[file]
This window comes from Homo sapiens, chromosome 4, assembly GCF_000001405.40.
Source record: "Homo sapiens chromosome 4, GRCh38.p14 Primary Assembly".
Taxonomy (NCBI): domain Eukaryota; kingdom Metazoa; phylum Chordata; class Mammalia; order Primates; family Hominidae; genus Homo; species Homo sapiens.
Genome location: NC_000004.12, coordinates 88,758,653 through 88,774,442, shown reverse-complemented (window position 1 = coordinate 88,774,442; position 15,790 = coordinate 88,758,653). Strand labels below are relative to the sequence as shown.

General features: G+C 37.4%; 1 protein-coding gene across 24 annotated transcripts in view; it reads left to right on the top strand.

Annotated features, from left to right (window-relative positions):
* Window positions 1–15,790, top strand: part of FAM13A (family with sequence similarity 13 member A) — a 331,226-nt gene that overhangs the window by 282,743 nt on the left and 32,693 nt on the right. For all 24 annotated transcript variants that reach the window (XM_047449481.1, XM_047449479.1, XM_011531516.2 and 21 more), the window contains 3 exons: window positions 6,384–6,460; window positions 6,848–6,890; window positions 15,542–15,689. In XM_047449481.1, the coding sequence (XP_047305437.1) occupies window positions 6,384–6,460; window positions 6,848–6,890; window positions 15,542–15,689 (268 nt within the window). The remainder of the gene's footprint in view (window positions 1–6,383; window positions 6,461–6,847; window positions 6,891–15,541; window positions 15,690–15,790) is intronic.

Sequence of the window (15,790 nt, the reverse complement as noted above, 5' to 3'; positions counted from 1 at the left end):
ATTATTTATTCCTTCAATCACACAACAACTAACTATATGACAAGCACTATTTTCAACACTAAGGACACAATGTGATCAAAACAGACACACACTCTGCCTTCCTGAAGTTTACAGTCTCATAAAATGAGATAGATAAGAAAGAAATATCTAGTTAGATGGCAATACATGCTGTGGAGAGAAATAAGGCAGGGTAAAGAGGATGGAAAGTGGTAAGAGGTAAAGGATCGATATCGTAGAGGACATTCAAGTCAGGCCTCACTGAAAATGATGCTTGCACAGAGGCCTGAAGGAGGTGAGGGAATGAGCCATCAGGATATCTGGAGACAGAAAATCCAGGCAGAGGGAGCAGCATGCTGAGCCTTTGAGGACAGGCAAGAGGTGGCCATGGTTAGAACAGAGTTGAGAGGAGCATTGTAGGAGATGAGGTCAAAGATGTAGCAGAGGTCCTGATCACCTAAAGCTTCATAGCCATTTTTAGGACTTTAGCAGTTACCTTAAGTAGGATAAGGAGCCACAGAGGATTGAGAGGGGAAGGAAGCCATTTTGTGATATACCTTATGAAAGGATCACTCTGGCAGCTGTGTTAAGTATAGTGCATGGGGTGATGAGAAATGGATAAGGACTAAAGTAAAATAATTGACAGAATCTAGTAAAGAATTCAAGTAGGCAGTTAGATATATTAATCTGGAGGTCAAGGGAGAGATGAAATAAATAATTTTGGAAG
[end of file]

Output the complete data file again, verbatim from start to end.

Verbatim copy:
This window comes from Homo sapiens, chromosome 4, assembly GCF_000001405.40.
Source record: "Homo sapiens chromosome 4, GRCh38.p14 Primary Assembly".
Taxonomy (NCBI): domain Eukaryota; kingdom Metazoa; phylum Chordata; class Mammalia; order Primates; family Hominidae; genus Homo; species Homo sapiens.
Genome location: NC_000004.12, coordinates 88,758,653 through 88,774,442, shown reverse-complemented (window position 1 = coordinate 88,774,442; position 15,790 = coordinate 88,758,653). Strand labels below are relative to the sequence as shown.

General features: G+C 37.4%; 1 protein-coding gene across 24 annotated transcripts in view; it reads left to right on the top strand.

Annotated features, from left to right (window-relative positions):
* Window positions 1–15,790, top strand: part of FAM13A (family with sequence similarity 13 member A) — a 331,226-nt gene that overhangs the window by 282,743 nt on the left and 32,693 nt on the right. For all 24 annotated transcript variants that reach the window (XM_047449481.1, XM_047449479.1, XM_011531516.2 and 21 more), the window contains 3 exons: window positions 6,384–6,460; window positions 6,848–6,890; window positions 15,542–15,689. In XM_047449481.1, the coding sequence (XP_047305437.1) occupies window positions 6,384–6,460; window positions 6,848–6,890; window positions 15,542–15,689 (268 nt within the window). The remainder of the gene's footprint in view (window positions 1–6,383; window positions 6,461–6,847; window positions 6,891–15,541; window positions 15,690–15,790) is intronic.

Sequence of the window (15,790 nt, the reverse complement as noted above, 5' to 3'; positions counted from 1 at the left end):
ATTATTTATTCCTTCAATCACACAACAACTAACTATATGACAAGCACTATTTTCAACACTAAGGACACAATGTGATCAAAACAGACACACACTCTGCCTTCCTGAAGTTTACAGTCTCATAAAATGAGATAGATAAGAAAGAAATATCTAGTTAGATGGCAATACATGCTGTGGAGAGAAATAAGGCAGGGTAAAGAGGATGGAAAGTGGTAAGAGGTAAAGGATCGATATCGTAGAGGACATTCAAGTCAGGCCTCACTGAAAATGATGCTTGCACAGAGGCCTGAAGGAGGTGAGGGAATGAGCCATCAGGATATCTGGAGACAGAAAATCCAGGCAGAGGGAGCAGCATGCTGAGCCTTTGAGGACAGGCAAGAGGTGGCCATGGTTAGAACAGAGTTGAGAGGAGCATTGTAGGAGATGAGGTCAAAGATGTAGCAGAGGTCCTGATCACCTAAAGCTTCATAGCCATTTTTAGGACTTTAGCAGTTACCTTAAGTAGGATAAGGAGCCACAGAGGATTGAGAGGGGAAGGAAGCCATTTTGTGATATACCTTATGAAAGGATCACTCTGGCAGCTGTGTTAAGTATAGTGCATGGGGTGATGAGAAATGGATAAGGACTAAAGTAAAATAATTGACAGAATCTAGTAAAGAATTCAAGTAGGCAGTTAGATATATTAATCTGGAGGTCAAGGGAGAGATGAAATAAATAATTTTGGAAG